Future rock stars abound at Nuçi’s Space’s Camp Amped, the music camp that brings the local nonprofit’s platform of depression prevention and suicide prevention to a teenage audience.
For the last eight years, Camp Amped has worked to develop the creative talents of young Athens artists. Each program—Nuçi’s Space offers spring, summer and fall sessions—is comprised of 20 kids, ages 11–17, selected through an audition process.
“It’s really kind of a personal development and coping skills camp, all disguised as a rock camp,” says Bob Sleppy, executive director of Nuçi’s Space.
Photo Credit: Joshua L. Jones
Past campers have recently gone on to play prominent roles in the Athens music community. Sienna Chandler, the singer and guitarist for the hit post-punk band Monsoon, is a Camp Amped alum; another former camper went on to be the drum major for the UGA Redcoats.
“We are creating Athens’ next generation of musicians,” says Lesley Cobbs, a Nuçi’s Space counseling advocate.
During the two-week summer session, campers play music from 9 a.m.–5 p.m., practicing diligently to prepare for their finale show at Nuçi’s Space on the last day of camp. Campers also get the chance to record in a local studio.
Besides musical skills, campers are taught practical emotional skills, as well. An hour of each camp day is dedicated to “survival skills for the creative mind”—tools for coping with things like depression and drug use.
“The whole survival skills thing is amazing. I would never have figured that stuff out by myself,” says Gracen Daniels, a recent Camp Amped participant.
Photo Credit: Joshua L. Jones
Daniels was one of a few campers to receive a coveted honor last month: the opportunity to open the first night of the Drive-By Truckers’ annual homecoming at the 40 Watt. In fact, it has become a tradition for a Camp Amped band to play alongside the Southern rock legends. Vocalist Daniels and her bandmates—Alex Kozlosky, Ethan Houseman, Jacob Samuelson and Jacob Conley—were handpicked for the show.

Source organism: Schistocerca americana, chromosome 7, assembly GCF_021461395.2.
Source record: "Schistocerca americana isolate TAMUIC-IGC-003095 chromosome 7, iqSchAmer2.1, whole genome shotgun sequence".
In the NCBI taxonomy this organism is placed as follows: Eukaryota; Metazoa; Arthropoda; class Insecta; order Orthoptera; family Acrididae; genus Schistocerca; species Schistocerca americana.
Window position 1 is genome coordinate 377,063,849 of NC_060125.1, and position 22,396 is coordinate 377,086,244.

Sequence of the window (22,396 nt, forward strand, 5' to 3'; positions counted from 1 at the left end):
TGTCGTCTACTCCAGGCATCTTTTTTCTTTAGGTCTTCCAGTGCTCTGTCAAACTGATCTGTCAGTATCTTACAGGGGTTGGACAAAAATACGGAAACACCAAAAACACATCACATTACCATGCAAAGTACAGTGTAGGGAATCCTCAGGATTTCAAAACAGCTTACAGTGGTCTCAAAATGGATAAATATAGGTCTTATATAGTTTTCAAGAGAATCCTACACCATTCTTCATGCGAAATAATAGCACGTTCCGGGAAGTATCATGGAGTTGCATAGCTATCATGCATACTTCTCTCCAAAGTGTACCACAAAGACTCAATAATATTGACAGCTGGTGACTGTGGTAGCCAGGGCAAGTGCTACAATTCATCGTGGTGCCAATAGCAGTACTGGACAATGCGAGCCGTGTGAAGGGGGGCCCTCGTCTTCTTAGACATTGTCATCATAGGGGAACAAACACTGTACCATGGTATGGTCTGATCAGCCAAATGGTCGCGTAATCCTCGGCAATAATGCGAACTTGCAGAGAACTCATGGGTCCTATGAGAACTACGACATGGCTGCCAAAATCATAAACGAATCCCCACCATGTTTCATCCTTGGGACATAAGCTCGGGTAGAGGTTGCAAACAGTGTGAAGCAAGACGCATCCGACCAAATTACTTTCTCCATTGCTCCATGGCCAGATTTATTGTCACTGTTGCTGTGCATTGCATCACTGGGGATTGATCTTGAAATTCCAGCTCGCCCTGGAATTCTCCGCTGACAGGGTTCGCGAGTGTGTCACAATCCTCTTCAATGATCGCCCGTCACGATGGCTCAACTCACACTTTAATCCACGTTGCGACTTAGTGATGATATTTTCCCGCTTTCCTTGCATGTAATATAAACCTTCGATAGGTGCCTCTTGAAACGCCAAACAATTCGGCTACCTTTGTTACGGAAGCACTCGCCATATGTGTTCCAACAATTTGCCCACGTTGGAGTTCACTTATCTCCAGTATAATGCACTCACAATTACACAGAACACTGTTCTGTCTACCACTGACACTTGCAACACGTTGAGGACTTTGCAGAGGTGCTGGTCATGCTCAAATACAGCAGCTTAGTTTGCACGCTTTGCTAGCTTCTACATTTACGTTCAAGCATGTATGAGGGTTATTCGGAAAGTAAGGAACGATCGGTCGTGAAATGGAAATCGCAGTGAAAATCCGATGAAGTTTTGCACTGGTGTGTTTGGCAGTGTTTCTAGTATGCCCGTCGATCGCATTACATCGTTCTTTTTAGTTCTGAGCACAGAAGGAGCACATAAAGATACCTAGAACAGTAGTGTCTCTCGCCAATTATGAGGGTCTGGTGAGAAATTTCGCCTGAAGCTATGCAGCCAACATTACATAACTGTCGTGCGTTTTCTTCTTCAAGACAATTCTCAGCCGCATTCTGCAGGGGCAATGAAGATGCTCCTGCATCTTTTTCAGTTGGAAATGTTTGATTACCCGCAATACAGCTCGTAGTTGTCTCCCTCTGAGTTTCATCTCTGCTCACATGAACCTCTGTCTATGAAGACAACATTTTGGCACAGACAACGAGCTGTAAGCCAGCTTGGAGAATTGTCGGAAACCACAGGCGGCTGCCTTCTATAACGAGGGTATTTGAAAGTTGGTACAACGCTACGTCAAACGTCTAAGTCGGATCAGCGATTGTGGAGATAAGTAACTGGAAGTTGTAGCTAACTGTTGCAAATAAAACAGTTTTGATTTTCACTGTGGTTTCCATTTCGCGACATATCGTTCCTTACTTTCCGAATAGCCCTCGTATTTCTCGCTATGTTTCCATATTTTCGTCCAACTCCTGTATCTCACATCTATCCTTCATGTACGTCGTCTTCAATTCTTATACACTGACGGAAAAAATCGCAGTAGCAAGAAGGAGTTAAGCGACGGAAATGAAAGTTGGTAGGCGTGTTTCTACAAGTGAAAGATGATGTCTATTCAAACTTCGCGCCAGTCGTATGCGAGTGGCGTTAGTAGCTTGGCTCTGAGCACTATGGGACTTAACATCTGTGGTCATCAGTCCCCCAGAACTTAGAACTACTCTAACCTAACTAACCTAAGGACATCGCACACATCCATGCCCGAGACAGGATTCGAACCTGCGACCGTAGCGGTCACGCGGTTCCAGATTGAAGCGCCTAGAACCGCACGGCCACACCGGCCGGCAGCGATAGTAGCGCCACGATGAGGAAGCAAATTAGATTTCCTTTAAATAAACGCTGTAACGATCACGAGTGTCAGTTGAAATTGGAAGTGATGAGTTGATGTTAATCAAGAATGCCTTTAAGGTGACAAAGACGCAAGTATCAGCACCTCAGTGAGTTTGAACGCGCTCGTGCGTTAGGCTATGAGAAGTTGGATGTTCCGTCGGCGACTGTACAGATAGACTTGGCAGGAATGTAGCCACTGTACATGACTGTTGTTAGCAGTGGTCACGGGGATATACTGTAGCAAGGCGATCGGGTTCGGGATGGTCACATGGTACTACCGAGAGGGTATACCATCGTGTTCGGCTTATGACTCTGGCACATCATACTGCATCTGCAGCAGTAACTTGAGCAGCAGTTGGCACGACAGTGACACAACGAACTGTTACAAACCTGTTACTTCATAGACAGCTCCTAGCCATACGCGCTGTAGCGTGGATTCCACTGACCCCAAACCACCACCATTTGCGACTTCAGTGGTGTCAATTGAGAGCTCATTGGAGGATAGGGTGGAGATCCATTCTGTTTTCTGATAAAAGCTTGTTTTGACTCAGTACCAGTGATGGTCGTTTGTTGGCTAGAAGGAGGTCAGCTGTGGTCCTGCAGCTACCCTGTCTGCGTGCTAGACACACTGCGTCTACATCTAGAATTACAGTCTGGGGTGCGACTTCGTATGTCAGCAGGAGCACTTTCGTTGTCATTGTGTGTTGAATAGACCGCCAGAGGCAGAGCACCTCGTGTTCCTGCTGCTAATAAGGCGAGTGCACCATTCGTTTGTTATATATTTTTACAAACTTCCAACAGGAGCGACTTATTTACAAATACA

“They are the best kids,” Sleppy told Flagpole before the performance. “They are going to stand up in front of the sold-out 40 Watt and represent Nuçi’s Space. I don’t care if they miss a note or flub an ending. No matter what the outcome, I’m going to be proud of them.”
The Camp Amped band, dubbed Drift, didn’t flub any endings. In fact, the group, comprised of musicians between the ages of 15–17, captivated the largely middle-aged audience with a strikingly mature set of classic rock tunes, including Led Zeppelin’s “When the Levee Breaks” and Black Sabbath’s “War Pigs,” among others.
Leading up to the show, Drift had practiced several times each week, using Nuçi’s Space’s facilities and equipment to rehearse. Onstage, their efforts showed. “I think they’re going to stay together, which is a good thing,” Drive-By Truckers frontman Patterson Hood said after the show.
Indeed, the members of Drift say they intend to continue playing around Athens. And beyond their musical chemistry, they have become good friends. Camp Amped aims to cultivate these types of close-knit relationships, says Sleppy: “We try to use the band as a metaphor for family.”
In terms of how Camp Amped relates to Nuçi’s Space’s overall mission, Sleppy says the program targets the creative teenager who might feel she is different or weird because of her unique way of thinking.
“With artists and musicians, we are a lot more susceptible to those kinds of feelings,” says Conley, the lead guitarist for Drift and a Camp Amped participant since the age of 11.
Before Camp Amped began, the average age of a Nuçi’s Space client was mid-20s to late-30s. Nuçi’s Space continues to direct adult musicians in need to a bank of mental health counselors who offer sessions at a discounted rate. (The center also provides its uninsured clients free or discounted access to other health professionals.)
But depression can manifest itself at a very young age, even though it is often not observable until the teenage years, says Cobbs. Camp Amped takes a preventive stance by encouraging productive thinking and meaningful relationships in people’s formative years.
In the future, Sleppy hopes to reach an even younger audience. “I would like to get instruments into the hands of kids for the very first time,” he says.
For now, Camp Amped is succeeding in its goal of positively influencing teenagers through music. “Before I came to camp… I was a shower singer,” says Daniels. “Camp just totally raises your confidence level.”
Camp Amped’s spring after-school program happens Mar 21–28, with the grand finale on Sunday, Mar. 29. For information on this year’s summer program, visit nuci.org/campamped. The summer signup deadline is Apr. 17.
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